The man, whose alleged dubious deal caused the collapse of Capital Bank, is purportedly in a fresh financial scandal, robbing Ghanaians of their money running into several millions of Ghana cedis.
William Ato Essien and his alleged cronies, according to DAILY GUIDE’s sources, had virtually depleted the funds in a financial institution, making their customers stranded.
The emerging scandal makes the case of DKM microfinance a child’s play.
The depositors’ fund in the finance house has allegedly been looted by the directors who were said to have been appointed by Ato Essien, including Isaac Oheneba Osei Akoto, who was also cited in the Capital Bank scandal.
Part of the money allegedly found its way into other phony businesses purportedly set up by Ato Essien, including an insurance company.
Attempts to speak to the man at the centre of the unfolding scandal were not successful.
Interestingly, while the scandal was brewing, the Banking Supervision Division staff of the Bank of Ghana (BoG) looked on as if the scandal was plotted.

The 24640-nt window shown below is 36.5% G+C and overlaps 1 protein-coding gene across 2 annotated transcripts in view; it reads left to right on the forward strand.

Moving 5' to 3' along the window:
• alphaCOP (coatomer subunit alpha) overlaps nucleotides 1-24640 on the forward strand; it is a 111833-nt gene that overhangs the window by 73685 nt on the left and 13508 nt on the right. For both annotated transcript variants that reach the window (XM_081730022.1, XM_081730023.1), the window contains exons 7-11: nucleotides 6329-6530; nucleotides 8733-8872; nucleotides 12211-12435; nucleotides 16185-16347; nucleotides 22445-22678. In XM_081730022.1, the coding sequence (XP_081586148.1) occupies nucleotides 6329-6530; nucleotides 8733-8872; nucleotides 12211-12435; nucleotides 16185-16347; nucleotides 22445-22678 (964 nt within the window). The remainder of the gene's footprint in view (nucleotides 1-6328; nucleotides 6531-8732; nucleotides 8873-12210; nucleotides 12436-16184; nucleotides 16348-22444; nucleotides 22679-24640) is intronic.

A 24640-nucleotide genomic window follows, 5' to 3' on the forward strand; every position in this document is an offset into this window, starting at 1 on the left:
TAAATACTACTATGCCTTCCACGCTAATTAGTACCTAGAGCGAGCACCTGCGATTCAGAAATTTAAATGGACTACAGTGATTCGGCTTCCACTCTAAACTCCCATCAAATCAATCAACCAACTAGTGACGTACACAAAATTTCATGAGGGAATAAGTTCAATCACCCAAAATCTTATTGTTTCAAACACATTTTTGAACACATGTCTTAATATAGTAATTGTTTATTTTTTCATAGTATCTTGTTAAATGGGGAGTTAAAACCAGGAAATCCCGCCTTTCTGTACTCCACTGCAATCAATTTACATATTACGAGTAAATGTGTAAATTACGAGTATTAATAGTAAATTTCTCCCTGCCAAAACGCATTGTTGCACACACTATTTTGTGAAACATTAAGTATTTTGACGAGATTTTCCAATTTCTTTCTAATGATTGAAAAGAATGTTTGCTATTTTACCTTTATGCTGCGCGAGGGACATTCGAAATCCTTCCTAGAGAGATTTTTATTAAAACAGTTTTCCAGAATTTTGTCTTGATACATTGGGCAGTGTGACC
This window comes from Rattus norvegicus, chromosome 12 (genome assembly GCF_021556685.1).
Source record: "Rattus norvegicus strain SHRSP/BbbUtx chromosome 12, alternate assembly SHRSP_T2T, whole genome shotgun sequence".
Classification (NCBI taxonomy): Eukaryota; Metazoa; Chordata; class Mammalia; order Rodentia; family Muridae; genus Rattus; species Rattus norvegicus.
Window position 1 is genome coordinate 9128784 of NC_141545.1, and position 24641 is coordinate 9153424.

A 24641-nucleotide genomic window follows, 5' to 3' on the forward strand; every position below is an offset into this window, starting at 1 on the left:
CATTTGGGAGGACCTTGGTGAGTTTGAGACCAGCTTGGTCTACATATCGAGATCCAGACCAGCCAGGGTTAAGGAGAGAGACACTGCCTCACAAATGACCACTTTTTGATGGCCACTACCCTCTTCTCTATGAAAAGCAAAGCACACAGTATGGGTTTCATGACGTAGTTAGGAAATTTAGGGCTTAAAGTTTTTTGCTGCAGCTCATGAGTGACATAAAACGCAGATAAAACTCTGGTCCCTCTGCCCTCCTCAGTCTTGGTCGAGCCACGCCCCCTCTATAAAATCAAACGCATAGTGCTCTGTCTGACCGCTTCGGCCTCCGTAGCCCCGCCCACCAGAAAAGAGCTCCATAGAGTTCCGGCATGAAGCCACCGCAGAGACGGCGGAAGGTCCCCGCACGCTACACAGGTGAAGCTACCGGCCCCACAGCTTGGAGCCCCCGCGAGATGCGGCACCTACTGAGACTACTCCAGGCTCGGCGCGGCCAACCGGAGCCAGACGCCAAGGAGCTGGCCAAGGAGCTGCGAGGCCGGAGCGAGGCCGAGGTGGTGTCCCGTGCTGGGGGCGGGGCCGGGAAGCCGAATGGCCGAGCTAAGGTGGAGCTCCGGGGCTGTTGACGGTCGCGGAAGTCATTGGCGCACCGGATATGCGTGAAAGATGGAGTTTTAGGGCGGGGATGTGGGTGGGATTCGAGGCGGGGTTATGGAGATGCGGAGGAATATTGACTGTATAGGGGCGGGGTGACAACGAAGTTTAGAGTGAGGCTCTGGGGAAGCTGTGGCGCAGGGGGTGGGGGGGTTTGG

Ato Essien and other directors of defunct Capital Bank are under investigation by the BoG for corporate governance and other related charges, including siphoning of depositors’ funds.
An internal report of a probe into how Third Party Funds (TPFs) were used by the Capital Bank shareholders has revealed massive individual and corporate liabilities running into millions of Ghana cedis.
The report, which also looked at the segregation of liabilities of persons and/or individuals of the company, showed that even in 2014, the entire shareholders’ liabilities were hovering around GH¢56,788,289.00.
Capital Bank and UT Bank were recently taken over by GCB Bank under the BoG directive owing to insolvency.
According to the report, William Ato Essien, who controlled majority of the shares (52 %) of the bank, was sitting on a liability of GH¢29,529,910.28, while Dr Stephen Enchill with 11% shares had GH¢6,246,711.79 liability.
Isaac Osah Thompson-Mensah, Kinsley Attah Ghansah and Isaac Oheneba Osei Akoto, who all had 5% each of the shares, had liability of GH¢2,839,414.45 each.
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